Which brings us to one particular CD I wanted to tell you about. I want to review it for you, but words could never let you "feel" what it is that music does. I will mention a web site where you can sample the ear candy for yourself and that may be more convincing than my own words. At the very least I want you to listen to the sound of this recording for yourself. All the web references will be detailed at the end of this rant.

Kraan is a band I discovered quite by accident. A record importer [Jem Records] was bringing European bands into the US on their foreign labels. I had already purchased an LP called "Let it Out". It was on a UK label named "Gull". Kraan also had released some of their work on Passport Records in the US. The music was bright and catchy, a mixture of fun with rock and jazz. These were innovative times in music and there was much crossover between such art forms. Jazz artist Larry Coryell was experimenting with fusion jazz at just around the same time that Kraan was exploring rock played a little jazzy.

When I got the Jem catalog I was able to get one or two more recordings. Clearly the band had been around for a while but, as a foreign band, there was not much information to be had about them. Liner notes? They died a long time before the 70's. I was just glad to find recordings like "Andy Nogger", "Wintrup" and "Flyday" thanks to Jem.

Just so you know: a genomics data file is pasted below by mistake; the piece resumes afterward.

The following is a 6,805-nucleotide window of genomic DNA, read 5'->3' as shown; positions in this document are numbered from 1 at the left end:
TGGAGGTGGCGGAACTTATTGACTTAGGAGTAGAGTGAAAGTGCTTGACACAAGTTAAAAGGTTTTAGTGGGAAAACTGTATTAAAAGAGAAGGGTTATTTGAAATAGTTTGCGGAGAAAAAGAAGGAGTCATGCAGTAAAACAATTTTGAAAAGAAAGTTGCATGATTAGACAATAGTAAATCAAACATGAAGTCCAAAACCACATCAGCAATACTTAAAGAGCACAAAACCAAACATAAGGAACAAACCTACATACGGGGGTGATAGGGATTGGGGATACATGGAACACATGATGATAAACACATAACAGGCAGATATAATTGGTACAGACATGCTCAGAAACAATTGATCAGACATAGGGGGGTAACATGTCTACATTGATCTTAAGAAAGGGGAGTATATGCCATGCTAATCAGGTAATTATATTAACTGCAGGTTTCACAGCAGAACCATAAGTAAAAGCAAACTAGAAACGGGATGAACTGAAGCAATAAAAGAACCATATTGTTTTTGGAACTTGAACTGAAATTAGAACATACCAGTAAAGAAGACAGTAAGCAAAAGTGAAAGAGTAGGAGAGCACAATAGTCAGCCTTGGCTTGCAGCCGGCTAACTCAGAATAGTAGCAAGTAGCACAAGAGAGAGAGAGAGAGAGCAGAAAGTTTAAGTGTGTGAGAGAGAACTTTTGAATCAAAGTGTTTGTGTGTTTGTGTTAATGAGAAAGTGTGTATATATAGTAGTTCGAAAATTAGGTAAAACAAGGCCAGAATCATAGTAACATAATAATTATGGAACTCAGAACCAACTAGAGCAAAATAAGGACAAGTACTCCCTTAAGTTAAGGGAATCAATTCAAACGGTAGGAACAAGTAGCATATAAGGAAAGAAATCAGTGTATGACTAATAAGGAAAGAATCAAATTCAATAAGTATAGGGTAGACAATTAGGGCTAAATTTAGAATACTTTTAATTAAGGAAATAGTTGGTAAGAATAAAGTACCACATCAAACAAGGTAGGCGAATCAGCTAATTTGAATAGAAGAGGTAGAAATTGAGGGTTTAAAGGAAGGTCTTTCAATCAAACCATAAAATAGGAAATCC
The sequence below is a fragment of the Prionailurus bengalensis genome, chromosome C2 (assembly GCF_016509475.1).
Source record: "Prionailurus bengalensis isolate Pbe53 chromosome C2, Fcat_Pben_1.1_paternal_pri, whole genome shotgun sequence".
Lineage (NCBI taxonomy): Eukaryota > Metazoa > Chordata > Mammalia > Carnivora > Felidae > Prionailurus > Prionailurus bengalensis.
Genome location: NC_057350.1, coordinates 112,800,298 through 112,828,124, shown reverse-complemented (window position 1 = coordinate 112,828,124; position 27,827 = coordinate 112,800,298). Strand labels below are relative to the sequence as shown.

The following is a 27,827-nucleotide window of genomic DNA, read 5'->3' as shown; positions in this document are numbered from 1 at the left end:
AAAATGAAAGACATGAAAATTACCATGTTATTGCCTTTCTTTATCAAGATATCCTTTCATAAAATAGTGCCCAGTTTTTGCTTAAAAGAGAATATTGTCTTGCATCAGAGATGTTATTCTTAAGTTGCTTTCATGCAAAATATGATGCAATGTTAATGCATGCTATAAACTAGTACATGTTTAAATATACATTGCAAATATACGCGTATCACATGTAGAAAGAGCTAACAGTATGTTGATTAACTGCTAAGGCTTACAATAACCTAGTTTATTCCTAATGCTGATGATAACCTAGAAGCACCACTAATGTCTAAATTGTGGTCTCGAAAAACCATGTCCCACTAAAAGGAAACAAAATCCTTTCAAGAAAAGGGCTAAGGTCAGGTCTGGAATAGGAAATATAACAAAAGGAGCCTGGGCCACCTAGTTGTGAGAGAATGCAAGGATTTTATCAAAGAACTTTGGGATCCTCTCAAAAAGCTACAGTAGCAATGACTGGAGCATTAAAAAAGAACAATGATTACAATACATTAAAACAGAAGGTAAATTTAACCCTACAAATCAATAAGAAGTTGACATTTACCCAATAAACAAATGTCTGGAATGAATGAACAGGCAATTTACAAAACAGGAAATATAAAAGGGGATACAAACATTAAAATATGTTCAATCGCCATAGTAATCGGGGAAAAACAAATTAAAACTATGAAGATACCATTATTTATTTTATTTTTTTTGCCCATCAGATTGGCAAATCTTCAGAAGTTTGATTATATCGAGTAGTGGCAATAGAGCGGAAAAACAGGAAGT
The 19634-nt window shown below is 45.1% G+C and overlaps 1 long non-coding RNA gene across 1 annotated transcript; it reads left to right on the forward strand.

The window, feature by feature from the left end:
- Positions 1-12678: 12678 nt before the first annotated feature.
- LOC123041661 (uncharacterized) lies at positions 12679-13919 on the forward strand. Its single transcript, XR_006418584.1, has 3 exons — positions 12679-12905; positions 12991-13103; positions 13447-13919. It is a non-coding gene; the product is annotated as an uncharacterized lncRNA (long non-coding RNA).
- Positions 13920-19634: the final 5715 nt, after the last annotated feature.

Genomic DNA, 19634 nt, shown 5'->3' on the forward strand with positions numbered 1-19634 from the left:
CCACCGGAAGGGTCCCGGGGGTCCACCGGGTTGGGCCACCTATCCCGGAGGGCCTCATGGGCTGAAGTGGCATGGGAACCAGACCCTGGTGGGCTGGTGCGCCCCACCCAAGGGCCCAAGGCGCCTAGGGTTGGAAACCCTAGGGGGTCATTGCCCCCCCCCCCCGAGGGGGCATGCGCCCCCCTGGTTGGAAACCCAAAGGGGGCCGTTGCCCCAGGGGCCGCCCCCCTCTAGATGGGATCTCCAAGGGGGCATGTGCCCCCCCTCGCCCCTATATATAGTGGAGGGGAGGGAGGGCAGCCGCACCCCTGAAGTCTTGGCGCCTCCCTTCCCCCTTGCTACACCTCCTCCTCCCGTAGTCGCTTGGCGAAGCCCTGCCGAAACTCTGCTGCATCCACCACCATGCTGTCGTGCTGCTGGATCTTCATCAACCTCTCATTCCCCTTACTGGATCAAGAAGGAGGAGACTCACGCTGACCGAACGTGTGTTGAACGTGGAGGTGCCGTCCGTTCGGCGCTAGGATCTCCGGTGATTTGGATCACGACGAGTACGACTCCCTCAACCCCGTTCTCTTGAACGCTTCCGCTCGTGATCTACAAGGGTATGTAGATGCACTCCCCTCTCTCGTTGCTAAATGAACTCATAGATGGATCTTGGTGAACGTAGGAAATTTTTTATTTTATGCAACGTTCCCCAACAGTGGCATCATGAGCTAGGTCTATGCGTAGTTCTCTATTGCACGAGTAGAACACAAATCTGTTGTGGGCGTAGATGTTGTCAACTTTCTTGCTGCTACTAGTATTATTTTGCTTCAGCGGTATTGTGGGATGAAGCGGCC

Jem took more than 3 months to deliver these LPs to me, but they were worth the wait. Everything I liked about "Let It Out" was found on these recordings, too.

When you listen to a slow Kraan song you find yourself moving to the rhythm just as readily as a faster song. You become a part of the music and it infuses itself. You are not an innocent bystander. You are involved.

Later on, I faced a crisis. LPs were on their way out. I had to move to Manhattan and our new apartment was smaller. My huge wall of records had to be sacrificed to those who still used needles. I kissed goodbye to all those Kraan recordings knowing I might never hear them again. One favorite release found by chance was "Bassball" a solo LP released by Kraan's bassist Hellmut Hattler.  I really treasured this concept album. It was hard to see it go. Hellmut Hattler was on the cover holding his guitar like a baseball bat. For a German band, Kraan was about as American as one could imagine. They always have been. 95% of their song lyrics are English, not German. Bassball was not the music of someone from Germany. It was as American as baseball itself.

The recordings all went to charity. I swallowed hard and accepted the ultimate truth that nothing really lasts forever. My opinion has since changed. It took the internet and CDs to make me think twice.